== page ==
KT, the nation’s second-largest telecom operator, on Tuesday reported a deficit in its quarterly operating profit for the first time in four years, mostly on account of its sluggish performance in its communications business, combined with its big spending on handset subsidies.
The company’s fourth quarter operating loss stood at 149.4 billion won ($138 million), with a net loss of 300 billion won during the October-December period.
For all of 2013, the mobile carrier reported 23.8 trillion won in sales, which reflected a 0.2 percent decline. Operating profit for the year was at 874 billion won, down by 27.7 percent from the previous year.
Due to the decline in the number of landline subscribers, KT’s wired business posted lower sales of 5.9 trillion won, reflecting a 6.7 percent decline from the previous year.
Its wireless communications also saw weak sales from two business suspensions.
“KT spent a good deal of money on handset subsidies, which will continue this year too as the competition to attract subscribers amid a saturated market becomes fiercer,” said Kang Bong-woo, an analyst at LIG Investment & Securities.
Some analysts including Song Jae-kyung of KTB Investment & Securities Co. attributed the decline to the so-called “Big Bath” effect, which indicates an accounting technique that basically involves reducing assets during a certain fiscal time period to eventually lower future expenses.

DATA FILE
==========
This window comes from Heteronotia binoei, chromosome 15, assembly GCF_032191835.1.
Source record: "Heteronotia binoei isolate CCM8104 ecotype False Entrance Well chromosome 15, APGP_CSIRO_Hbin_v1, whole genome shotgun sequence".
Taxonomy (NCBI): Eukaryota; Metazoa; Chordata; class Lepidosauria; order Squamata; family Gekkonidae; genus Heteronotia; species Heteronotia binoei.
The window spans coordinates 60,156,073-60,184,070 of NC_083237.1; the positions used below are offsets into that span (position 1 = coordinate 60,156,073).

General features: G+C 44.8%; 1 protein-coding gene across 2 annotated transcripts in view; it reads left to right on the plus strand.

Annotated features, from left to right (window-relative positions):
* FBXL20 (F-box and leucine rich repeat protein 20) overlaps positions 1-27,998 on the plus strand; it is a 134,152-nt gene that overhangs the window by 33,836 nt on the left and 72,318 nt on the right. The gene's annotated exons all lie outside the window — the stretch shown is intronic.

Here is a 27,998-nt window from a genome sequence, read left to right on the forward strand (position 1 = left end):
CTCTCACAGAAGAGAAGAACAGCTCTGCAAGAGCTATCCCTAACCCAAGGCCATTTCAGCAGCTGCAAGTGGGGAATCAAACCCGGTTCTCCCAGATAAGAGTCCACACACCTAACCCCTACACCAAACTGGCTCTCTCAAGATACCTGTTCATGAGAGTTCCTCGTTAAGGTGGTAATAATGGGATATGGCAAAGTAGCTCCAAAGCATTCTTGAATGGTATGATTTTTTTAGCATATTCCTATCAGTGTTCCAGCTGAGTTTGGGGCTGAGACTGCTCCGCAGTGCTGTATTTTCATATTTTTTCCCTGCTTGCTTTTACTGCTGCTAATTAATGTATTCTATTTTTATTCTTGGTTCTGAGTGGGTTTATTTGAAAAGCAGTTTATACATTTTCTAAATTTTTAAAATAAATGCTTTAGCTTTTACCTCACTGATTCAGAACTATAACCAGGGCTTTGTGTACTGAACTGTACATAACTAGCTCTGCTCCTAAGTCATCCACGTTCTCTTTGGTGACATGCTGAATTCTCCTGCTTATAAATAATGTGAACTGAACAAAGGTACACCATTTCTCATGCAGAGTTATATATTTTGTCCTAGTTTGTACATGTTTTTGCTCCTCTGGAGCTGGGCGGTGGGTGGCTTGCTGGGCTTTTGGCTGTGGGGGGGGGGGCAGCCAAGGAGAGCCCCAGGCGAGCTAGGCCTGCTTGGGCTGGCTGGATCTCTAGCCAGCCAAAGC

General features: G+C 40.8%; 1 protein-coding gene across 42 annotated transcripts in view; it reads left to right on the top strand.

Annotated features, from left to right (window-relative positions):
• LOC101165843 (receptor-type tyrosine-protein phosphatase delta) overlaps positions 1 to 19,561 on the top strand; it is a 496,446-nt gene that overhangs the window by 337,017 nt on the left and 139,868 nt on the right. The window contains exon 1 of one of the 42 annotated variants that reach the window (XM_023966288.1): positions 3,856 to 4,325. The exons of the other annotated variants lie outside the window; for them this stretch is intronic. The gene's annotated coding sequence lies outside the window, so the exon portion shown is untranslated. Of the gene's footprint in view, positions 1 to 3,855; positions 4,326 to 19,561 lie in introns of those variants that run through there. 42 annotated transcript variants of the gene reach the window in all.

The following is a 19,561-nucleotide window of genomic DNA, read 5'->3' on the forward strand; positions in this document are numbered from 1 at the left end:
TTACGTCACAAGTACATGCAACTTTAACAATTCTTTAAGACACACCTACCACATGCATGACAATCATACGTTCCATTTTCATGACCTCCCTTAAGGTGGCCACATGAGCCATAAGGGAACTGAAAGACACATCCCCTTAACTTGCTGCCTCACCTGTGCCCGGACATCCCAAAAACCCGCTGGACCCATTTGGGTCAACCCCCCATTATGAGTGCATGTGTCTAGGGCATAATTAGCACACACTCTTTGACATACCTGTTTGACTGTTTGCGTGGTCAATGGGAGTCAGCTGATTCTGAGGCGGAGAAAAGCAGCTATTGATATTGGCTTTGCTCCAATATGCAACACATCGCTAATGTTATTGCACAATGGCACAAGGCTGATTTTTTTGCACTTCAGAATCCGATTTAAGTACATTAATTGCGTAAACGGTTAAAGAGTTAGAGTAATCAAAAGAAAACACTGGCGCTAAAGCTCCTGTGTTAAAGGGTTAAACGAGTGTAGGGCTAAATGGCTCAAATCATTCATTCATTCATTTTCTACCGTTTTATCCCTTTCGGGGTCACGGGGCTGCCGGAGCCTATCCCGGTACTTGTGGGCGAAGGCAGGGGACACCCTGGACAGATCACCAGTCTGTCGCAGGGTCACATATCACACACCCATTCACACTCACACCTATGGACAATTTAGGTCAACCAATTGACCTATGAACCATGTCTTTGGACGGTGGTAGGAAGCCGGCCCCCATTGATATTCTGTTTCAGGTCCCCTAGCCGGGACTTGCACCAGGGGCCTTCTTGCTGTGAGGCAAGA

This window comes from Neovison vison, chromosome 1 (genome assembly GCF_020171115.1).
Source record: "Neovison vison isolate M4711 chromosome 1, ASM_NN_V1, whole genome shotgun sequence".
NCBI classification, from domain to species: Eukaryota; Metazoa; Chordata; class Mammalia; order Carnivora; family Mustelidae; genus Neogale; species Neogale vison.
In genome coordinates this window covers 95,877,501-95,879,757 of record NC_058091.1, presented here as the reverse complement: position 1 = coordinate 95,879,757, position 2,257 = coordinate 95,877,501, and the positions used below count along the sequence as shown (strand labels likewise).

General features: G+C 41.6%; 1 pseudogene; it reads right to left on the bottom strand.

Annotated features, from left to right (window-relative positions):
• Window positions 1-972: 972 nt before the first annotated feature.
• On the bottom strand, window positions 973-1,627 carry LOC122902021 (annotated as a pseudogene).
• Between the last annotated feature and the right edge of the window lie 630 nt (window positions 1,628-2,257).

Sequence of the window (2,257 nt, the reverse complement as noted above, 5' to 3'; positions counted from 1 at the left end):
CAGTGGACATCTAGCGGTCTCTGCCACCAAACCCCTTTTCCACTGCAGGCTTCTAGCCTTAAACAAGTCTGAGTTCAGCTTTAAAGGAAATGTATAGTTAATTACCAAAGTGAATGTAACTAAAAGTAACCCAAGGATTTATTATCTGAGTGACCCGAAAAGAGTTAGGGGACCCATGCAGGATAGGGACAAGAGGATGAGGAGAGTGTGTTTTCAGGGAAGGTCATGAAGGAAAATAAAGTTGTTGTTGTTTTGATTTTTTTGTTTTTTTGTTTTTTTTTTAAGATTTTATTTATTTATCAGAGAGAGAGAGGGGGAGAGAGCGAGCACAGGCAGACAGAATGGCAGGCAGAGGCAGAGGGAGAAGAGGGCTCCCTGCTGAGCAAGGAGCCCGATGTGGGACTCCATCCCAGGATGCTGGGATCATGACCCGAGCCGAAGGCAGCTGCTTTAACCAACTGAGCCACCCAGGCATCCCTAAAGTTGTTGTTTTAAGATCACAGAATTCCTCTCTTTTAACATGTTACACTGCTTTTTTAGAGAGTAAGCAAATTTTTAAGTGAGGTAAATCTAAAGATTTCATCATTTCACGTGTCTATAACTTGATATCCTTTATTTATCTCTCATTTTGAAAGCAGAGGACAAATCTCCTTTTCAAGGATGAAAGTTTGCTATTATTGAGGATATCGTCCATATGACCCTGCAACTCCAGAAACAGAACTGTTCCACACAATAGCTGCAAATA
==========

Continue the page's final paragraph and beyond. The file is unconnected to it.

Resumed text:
The technique had been undertaken in order to clear the papers for the new chief executive CEO Hwang Chang-gyu.
Hwang on Tuesday held a meeting with the newly assigned managers of KT, saying that “KT has seen severe damage to its competitiveness in the communications business and experienced a lack of tangible outcome in its non-communications sectors as well.”
He emphasized that he would put his “utmost efforts” into normalizing the business to revitalize the company.”
As part of the commitment, the members agreed to slash a combined amount of about 20 billion won from their salaries.
By Shin Ji-hye (firstname.lastname@example.org)